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Partial derivative of inner product in Einstein Notation

  1. Feb 3, 2017 #1
    1. The problem statement, all variables and given/known data
    Can someone please check my working, as I am new to Einstein notation:
    Calculate $$\partial^\mu x^2.$$
    2. Relevant equations
    3. The attempt at a solution

    \partial^\mu x^2 &= \partial^\mu(x_\nu x^\nu) \\
    &= x^a\partial^\mu x_a + x_b\partial^\mu x^b \ \ \text{(by product rule and relabelling indices)} \\
    &=x^a\delta_\mu^a + x_b\delta_\mu^b \\
    I'm not sure is the expression in the second term of the second line is correct, as the partial is with respect to the covariant vector but the argument is a contravariant vector.
  2. jcsd
  3. Feb 4, 2017 #2
    A useful tip to keep in mind is that indices keep their position (upper or lower) unless they are raised or lowered by a metric. So the equality that you wrote,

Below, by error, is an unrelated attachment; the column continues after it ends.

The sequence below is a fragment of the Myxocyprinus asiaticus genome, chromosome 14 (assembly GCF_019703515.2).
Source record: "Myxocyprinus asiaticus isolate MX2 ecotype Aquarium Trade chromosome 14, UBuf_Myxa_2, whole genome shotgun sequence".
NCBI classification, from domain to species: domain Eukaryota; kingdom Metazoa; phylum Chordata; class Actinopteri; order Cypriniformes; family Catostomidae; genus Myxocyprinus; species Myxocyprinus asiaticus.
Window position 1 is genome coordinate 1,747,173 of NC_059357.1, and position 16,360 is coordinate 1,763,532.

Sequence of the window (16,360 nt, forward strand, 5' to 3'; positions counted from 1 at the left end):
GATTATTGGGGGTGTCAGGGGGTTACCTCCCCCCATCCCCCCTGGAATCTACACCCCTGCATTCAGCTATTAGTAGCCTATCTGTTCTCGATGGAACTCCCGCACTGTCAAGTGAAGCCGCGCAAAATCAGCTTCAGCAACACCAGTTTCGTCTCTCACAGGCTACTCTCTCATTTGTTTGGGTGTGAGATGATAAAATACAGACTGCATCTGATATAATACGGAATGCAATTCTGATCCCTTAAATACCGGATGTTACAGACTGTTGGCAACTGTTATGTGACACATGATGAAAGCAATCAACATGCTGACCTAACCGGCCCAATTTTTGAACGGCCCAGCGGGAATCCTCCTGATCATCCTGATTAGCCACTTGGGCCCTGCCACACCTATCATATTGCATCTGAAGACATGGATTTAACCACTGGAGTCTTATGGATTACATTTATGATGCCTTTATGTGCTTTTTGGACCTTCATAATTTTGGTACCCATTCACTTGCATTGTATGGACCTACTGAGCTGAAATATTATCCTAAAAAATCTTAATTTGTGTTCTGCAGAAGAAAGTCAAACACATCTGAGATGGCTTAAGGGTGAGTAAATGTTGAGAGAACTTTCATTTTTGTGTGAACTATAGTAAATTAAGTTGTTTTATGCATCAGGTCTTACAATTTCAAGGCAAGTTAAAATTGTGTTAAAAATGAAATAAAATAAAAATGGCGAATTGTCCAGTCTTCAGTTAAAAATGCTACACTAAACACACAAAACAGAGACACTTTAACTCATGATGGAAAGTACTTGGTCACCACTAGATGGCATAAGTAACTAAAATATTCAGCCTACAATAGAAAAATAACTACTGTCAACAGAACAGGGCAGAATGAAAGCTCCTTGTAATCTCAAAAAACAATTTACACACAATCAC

[tex]x^a\partial^\mu x_a + x_b\partial^\mu x^b =x^a\delta_\mu^a + x_b\delta_\mu^b,[/tex] is clearly not correct.

    Firstly, ##\partial^{\mu} x_{a} = \delta_{a}^{\mu}## (notice that ##\mu## stays upper and ##a## stays lower).

    Next, you cannot simply perform the derivative ##\partial^{\mu} x^{b}## directly because the derivative is with respect to the contravariant component. So the correct way to go about doing it is to rewrite ##x^{b} = g^{cb} x_{c}##, so that ##\partial^{\mu} x^{b} = g^{cb} \partial^{\mu} x_{c} +x_{c} \partial^{\mu}g^{cb} ##. In a cartesian coordinate system, the metric is just identity and so we get the same result as you do.
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